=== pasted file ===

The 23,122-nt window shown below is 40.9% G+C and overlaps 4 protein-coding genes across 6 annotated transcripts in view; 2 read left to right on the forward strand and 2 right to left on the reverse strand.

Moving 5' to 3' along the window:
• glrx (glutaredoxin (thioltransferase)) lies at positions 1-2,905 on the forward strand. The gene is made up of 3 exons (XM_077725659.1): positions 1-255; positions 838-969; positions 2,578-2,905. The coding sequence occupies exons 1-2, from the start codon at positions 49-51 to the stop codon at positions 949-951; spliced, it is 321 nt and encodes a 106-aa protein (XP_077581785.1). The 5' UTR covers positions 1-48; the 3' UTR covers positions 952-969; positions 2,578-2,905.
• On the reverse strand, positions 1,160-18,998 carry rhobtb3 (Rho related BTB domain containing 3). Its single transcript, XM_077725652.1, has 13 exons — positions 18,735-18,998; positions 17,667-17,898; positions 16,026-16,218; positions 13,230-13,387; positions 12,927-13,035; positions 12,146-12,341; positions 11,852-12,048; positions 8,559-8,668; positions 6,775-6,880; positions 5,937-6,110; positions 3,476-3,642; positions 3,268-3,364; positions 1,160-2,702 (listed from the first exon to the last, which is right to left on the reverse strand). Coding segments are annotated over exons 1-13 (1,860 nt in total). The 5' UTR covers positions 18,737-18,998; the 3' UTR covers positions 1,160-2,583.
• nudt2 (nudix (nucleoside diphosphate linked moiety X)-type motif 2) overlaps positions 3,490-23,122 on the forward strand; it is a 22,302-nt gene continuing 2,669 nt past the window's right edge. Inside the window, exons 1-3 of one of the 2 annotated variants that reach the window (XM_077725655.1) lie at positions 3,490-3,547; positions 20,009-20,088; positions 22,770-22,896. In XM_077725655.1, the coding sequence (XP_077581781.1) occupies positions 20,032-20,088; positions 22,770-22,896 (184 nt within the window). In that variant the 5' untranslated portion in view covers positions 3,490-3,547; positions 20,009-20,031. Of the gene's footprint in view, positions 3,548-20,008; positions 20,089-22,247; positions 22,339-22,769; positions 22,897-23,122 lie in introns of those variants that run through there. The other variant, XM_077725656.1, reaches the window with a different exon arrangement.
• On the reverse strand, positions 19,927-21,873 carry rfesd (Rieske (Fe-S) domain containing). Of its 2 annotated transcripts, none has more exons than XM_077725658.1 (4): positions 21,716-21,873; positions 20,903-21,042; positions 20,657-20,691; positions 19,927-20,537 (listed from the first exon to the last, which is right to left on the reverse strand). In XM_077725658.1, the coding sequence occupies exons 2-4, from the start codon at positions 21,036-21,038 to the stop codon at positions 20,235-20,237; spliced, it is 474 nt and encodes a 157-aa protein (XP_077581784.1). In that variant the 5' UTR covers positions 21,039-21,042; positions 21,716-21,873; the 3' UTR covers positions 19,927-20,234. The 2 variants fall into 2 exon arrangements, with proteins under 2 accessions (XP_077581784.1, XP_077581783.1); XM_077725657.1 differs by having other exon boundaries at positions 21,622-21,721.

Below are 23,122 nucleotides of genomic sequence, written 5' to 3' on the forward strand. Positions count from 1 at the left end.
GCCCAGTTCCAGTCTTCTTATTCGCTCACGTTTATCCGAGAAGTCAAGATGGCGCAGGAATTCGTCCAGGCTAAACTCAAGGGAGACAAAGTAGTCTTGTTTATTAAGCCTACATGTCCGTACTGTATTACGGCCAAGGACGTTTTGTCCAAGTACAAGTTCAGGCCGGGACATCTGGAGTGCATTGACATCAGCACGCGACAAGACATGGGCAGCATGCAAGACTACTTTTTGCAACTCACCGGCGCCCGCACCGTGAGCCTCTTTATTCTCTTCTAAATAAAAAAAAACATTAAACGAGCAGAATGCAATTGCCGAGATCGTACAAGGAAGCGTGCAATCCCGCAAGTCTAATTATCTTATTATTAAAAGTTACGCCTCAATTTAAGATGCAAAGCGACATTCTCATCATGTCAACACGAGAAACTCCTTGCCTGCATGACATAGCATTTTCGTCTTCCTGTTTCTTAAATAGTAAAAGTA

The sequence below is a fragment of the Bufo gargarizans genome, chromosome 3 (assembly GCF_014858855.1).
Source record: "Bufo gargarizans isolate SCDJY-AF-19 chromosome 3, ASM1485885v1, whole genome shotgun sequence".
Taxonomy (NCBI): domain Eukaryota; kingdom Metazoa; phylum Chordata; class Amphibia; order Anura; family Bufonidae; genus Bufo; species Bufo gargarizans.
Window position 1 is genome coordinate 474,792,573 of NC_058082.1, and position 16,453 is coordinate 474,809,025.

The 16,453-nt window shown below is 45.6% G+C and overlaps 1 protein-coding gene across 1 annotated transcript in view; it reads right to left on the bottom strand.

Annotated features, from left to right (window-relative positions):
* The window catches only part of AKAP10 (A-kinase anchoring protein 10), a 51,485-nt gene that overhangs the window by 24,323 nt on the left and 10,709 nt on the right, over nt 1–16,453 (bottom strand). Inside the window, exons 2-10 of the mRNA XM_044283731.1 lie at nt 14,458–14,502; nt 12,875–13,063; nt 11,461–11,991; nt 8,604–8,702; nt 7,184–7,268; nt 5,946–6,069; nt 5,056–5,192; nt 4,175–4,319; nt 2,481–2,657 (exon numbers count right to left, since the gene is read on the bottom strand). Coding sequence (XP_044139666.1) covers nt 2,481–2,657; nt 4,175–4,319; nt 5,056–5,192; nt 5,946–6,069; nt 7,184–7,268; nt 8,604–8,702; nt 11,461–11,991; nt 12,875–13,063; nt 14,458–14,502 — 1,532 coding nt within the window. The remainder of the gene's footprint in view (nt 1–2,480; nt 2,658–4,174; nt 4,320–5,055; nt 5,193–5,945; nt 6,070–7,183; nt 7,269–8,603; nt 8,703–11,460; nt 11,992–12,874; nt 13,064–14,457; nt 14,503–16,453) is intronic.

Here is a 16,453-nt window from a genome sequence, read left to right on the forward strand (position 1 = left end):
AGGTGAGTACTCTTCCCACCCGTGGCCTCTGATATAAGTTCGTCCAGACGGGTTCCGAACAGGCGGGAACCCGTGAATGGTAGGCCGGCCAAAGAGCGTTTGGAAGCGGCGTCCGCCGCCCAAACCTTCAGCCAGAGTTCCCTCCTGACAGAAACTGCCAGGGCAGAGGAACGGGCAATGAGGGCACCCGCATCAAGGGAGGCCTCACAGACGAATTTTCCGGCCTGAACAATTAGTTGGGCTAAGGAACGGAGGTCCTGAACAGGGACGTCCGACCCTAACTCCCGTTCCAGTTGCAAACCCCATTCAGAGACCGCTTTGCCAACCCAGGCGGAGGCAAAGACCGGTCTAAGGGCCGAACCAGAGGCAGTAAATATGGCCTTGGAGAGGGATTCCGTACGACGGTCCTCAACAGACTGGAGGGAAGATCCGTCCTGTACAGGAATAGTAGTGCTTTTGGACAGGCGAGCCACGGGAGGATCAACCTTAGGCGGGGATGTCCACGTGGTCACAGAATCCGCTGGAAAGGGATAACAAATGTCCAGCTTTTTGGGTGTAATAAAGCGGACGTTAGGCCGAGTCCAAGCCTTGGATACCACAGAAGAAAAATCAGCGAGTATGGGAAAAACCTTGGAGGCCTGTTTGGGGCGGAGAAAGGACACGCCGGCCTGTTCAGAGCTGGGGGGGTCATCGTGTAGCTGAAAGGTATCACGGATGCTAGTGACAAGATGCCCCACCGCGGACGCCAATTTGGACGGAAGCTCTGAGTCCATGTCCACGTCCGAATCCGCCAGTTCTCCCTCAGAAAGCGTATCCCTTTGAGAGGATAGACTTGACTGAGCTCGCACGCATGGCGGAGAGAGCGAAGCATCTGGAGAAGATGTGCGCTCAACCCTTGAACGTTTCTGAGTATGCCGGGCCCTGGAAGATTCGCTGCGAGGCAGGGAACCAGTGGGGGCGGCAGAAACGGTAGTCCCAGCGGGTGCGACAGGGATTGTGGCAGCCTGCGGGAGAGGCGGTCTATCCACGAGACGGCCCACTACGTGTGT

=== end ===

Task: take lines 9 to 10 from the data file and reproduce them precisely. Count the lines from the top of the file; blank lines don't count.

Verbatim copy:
The sequence below is a fragment of the Bufo gargarizans genome, chromosome 3 (assembly GCF_014858855.1).
Source record: "Bufo gargarizans isolate SCDJY-AF-19 chromosome 3, ASM1485885v1, whole genome shotgun sequence".